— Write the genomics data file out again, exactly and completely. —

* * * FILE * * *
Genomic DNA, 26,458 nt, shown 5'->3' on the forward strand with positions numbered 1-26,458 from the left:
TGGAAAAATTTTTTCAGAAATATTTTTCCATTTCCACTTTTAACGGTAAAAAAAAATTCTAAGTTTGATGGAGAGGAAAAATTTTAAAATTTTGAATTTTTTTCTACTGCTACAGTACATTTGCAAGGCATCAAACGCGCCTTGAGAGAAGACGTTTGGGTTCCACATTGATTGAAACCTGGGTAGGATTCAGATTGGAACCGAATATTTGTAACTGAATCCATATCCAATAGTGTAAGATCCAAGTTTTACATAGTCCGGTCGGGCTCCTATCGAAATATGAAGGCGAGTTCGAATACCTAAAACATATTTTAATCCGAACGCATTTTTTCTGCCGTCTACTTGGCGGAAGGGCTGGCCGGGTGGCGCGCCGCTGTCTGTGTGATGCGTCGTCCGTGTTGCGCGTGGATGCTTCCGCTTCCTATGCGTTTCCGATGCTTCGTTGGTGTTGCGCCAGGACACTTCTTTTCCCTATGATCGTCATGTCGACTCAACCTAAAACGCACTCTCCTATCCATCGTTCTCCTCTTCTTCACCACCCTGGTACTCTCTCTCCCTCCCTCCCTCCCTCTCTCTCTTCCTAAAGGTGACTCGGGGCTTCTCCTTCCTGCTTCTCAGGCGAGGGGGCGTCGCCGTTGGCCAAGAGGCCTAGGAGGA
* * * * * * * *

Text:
Genomic DNA, 26,458 nt, shown 5'->3' on the forward strand with positions numbered 1-26,458 from the left:
TGGAAAAATTTTTTCAGAAATATTTTTCCATTTCCACTTTTAACGGTAAAAAAAAATTCTAAGTTTGATGGAGAGGAAAAATTTTAAAATTTTGAATTTTTTTCTACTGCTACAGTACATTTGCAAGGCATCAAACGCGCCTTGAGAGAAGACGTTTGGGTTCCACATTGATTGAAACCTGGGTAGGATTCAGATTGGAACCGAATATTTGTAACTGAATCCATATCCAATAGTGTAAGATCCAAGTTTTACATAGTCCGGTCGGGCTCCTATCGAAATATGAAGGCGAGTTCGAATACCTAAAACATATTTTAATCCGAACGCATTTTTTCTGCCGTCTACTTGGCGGAAGGGCTGGCCGGGTGGCGCGCCGCTGTCTGTGTGATGCGTCGTCCGTGTTGCGCGTGGATGCTTCCGCTTCCTATGCGTTTCCGATGCTTCGTTGGTGTTGCGCCAGGACACTTCTTTTCCCTATGATCGTCATGTCGACTCAACCTAAAACGCACTCTCCTATCCATCGTTCTCCTCTTCTTCACCACCCTGGTACTCTCTCTCCCTCCCTCCCTCCCTCTCTCTCTTCCTAAAGGTGACTCGGGGCTTCTCCTTCCTGCTTCTCAGGCGAGGGGGCGTCGCCGTTGGCCAAGAGGCCTAGGAGGA